If you’re anything like me, you should definitely go out and buy Parts One and Two of Batman: The Dark Knight Returns. It allows you to experience Frank Miller’s fantastic story of the aging Batman and his return to crime-fighting without all that tedious reading. They capture the comic book entirely, as best I can tell from my limited skimming of the graphic novels many years ago. Definitely worth buying for any comic book fans, Batman fans, and people who lack the attention span to read things. Of course, if that’s you, I doubt you made it to the end of this review. I wouldn’t have read it all, that’s for sure. Part Two is way better in my opinion because it has the fights with the Joker and Superman, but you kind of need Part One to set it all up. Batman: The Dark Knight Returns gets “It took years and cost a fortune. Luckily, I had both” out of “This isn’t a mud hole. It’s an operating table. And I’m the surgeon.”

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Leviathan (1989)

Talk About Having a Bad Day…

I really have no idea what inspired me to put today’s movie in my Netflix queue.  It wasn’t requested and I’ve never heard of it.  I know a couple of people that starred in the movie, but none of them would ever drive me to watch it.  My best guess was that Netflix recommended it to me based on my love of either the Abyss or Sphere and it decided, “Oh, he likes movies that happen underwater.”  Well, they were wrong.  I like GOOD movies that take place underwater just fine, but this movie wasn’t even well reviewed.  Netflix didn’t even think that I would like it, thinking that I’d give it a 2.5 out of 5.  Were they right?  Let’s find out as I randomly review Leviathan, written by David Peoples and Jeb Stuart, directed by George Pan Cosmatos, and starring Peter Weller, Amanda Pays, Ernie Hudson, Richard Crenna, Meg Foster, Hector Elizondo, Michael Carmine, Lisa Eilbacher, and Daniel Stern.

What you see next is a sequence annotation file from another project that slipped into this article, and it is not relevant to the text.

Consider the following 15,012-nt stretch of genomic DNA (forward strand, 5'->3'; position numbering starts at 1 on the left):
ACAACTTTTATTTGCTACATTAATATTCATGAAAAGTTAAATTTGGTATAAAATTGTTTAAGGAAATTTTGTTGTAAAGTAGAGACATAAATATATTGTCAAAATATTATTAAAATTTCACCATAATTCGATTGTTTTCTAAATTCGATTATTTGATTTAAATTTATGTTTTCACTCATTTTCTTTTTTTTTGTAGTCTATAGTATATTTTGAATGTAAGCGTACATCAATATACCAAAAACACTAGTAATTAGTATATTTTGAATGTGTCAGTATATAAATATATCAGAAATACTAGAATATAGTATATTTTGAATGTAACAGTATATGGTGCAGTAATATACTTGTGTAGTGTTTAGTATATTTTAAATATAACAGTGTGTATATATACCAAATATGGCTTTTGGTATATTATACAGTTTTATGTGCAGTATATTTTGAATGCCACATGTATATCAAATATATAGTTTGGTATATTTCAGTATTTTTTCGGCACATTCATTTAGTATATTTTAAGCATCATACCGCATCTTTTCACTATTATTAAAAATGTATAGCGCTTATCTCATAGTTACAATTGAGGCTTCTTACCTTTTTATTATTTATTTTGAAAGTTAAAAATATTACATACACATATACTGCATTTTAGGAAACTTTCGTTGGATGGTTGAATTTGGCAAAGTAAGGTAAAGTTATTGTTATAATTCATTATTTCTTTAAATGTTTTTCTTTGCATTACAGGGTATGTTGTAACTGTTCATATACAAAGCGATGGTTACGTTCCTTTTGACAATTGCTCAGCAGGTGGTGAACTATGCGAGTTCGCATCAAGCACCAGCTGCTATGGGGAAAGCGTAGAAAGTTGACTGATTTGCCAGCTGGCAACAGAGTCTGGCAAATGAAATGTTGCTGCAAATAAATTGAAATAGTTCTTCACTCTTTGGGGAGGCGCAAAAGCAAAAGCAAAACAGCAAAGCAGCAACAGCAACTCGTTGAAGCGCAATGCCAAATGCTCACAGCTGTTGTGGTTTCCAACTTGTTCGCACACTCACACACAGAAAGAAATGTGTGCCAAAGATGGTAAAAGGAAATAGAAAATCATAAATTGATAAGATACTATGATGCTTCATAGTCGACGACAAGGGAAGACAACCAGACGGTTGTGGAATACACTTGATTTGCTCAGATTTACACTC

A mining crew run by Steven Beck (Peter Weller) is ahead of schedule in their underwater mining until one of their group named Buzz ‘Sixpack’ Parrish (Daniel Stern) discovers a wrecked ship called the Leviathan.  He brings back a safe he found on board for the crew to loot, but he pockets a flask for himself.  The ship’s doctor, Dr. Glen Thompson (Richard Crenna), finds a series of files marked “Deceased” amongst the findings, as well as a video tape that shows that something bad happened on the ship, but not what.  I suppose we could’ve reached that conclusion from the wrecked ship.  Something always goes wrong on a wrecked ship.  Sixpack shares the contents of the flask he found with crewmate Bridget Bowman (Lisa Eilbacher) later that day.  Shortly after that, Sixpack develops a rash and a strange, scaly skin condition and dies shortly after that.  The doctor decides he needs to examine the crew to make sure no one else is infected, and more specifically Elizabeth ‘Willie’ Williams (Amanda Pays), who was the one that retrieved Sixpack from the ship.  She’s fine, but Bowman starts showing signs of infection as well.  While Willie and Justin Jones (Ernie Hudson) go to retrieve the doctor, Bowman stumbles upon Sixpack, whose infection has continued after his death and started turning him into a strange creature.  She kills herself so she doesn’t go down the same path.  The infection continues as Bowman and Sixpack’s bodies start to fuse together into a creature, threatening the lives of everyone else on the ship.